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OUGD601 — Tap Handles And Their Importance

"After a long day of writing about craft beer, the Craft Brewing Business crew walked over to one of its favorite Happy Hour bars to start drinking some craft beer. I surveyed the taps and noticed one that really stood out – it looked like a can actually. I asked what it was – it was the Gubna from Oskar Blues, an Imperial IPA. I was not in the mood for a 10-percenter, but I was already too interested to turn back. I ordered it, and it was just outstanding. Who knows what I would have ordered if that tap handle didn’t stand out. Thanks, tap handle!

For some brewers, the tap handle becomes their calling card. For others, the tap handle is a traveling sales man. An intriguing, unique, descriptive or clever tap handle could mean a couple more pulls a week, which when spread out over the year, and in each of your locations, could be the spring board that changes the scope of your brewery or allows you to hit the numbers you hoped. Conversely, that dull, nondescript or unattractive handle could send your numbers in the other direction.

Let’s do a quick dive into the ins and outs of tap handle ordering and cover a couple trends that are out there in the market right now, competing with your tiny traveling sales team.

I’m ready to ship some beer, how long is this going to take?

Whoa, whoa, whoa – hold on there, guys and gals. Ordering a set of tap handles can take a bit of time, especially if you are looking to fancy it up. Take Alexander Global Promotions (AGP), for example, which specializes in three-dimensional handles. Malcolm Alexander, president of AGP, lays it out like this:

“A picture can say 1,000 words, and 3-D designs can communicate at a greater multiple than a decal. Keep the ‘craft’ top of mind – show innovation and not conformity.” — Malcolm Alexander, Global Alexander PromotionsAlexander assigns a design team to work with you, and then you have to work through that process – either by giving exact details of what you are looking for by workshopping some concepts out with the team (that’s what they are there for, after all). After that idea is tweaked and OK’d, a 3-D Mud Mold is created. Once that Mud Mold is created and approved, the team provides a final painted sample. After approval of THAT sample, production starts.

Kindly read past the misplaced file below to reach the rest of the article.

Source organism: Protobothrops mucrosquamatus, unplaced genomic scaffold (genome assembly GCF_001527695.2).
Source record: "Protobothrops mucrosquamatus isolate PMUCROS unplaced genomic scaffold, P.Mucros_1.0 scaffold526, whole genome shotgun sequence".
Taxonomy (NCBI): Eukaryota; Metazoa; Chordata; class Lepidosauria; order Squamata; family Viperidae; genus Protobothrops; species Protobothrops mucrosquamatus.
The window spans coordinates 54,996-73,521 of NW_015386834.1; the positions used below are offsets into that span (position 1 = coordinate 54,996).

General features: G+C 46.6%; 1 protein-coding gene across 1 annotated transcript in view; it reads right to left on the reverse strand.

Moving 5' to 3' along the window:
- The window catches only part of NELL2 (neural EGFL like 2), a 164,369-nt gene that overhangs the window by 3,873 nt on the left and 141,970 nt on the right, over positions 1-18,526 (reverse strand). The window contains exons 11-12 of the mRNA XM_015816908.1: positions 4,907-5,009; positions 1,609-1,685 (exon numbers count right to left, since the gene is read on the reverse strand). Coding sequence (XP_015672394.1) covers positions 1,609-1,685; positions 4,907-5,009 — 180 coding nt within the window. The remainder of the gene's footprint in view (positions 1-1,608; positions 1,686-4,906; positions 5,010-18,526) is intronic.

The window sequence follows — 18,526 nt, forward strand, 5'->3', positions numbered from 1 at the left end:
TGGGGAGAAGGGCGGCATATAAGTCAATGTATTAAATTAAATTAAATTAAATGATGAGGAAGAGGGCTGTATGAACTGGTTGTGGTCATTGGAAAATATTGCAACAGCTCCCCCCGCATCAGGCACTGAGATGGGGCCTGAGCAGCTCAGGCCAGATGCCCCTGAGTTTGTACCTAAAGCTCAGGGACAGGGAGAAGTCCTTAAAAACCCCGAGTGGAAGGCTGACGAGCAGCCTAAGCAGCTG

“There is a stage where we communicate regularly and adjust the mold to meet your needs,” he said. “Three-D work requires the contact and feedback to generate the piece you want. There is no canned solution – it is all creative design.”

All told, Alexander says to provide 110 to 120 days from the start of the process until delivery to the brewery.  AGP typically works with medium to larger scale brewers and generally starts orders at the 200 tap handle mark on up to 5,000-plus per order.

Andy Bauer, national sales for AJS Tap Handles reported a similar timeline, saying the production run itself can take anywhere from six to eight weeks, and a lot of that varies depending on the complexity of the order. That order complexity also changes the minimum order quantity at AJS, which ranges from 20 to 100, depending on the customization of the final design.

What do we mean by complex? What are my options here?

Tap handle suppliers all differ in the materials they use, and you’ll want to take all of those decisions into consideration when creating the overall look and message of your final product. AJS, for example, primarily uses wood, urethane and metal but does allow for the use of other materials if necessary, like using acrylic parts for shields and top caps. Bauer breaks them down:

Wood is versatile and can be used for a lot of different applications (handles, signs, taster trays, chalkboards). Cost is usually a little lower; it is lighter weight. If stained then the beauty of the wood stands out. Limitations would be a very ornate design or a figural piece. You also can have issues if the end-user does not maintain properly.

Urethane is great for very detailed pieces that can be done with a mold, especially figural pieces or something that cannot be turned from wood. Strength is a positive of the overall material that can last a very long time. Limitations can be the cost, and if the piece has small thin pieces sticking out, there can be breakage when mishandling.

Metal is a very appealing right now because people love the industrial look. Strength of the material is a positive as well as the magnetic property which customers like so they can use an interchangeable magnetic decal. Limitations are usually the weight and sometimes cost depending on the design.

Because it specializes in 3-D molds, AGP sticks with poly stone, which Alexander says is malleable in design and is able to provide great detail in 3-D – including the look of wood grain or texture. The handles are up to 14 in. and will generally be less than 1 lb in weight.

Wrap this all up for me

Think back on my personal tale in the lead. Science, creativity and market know-how went into that handle and, in turn, drove my decision to buy a product of which I had no prior knowledge. That’s one small anecdote of a curious and satisfied customer, but it’s a universal story that repeats every day across the country. The value of the tap handle is built by these seemingly arbitrary transactions over its lifetime. Add all of them up and the final tally looks a little less arbitrary. Be sure your tap handle decision-making isn’t either."


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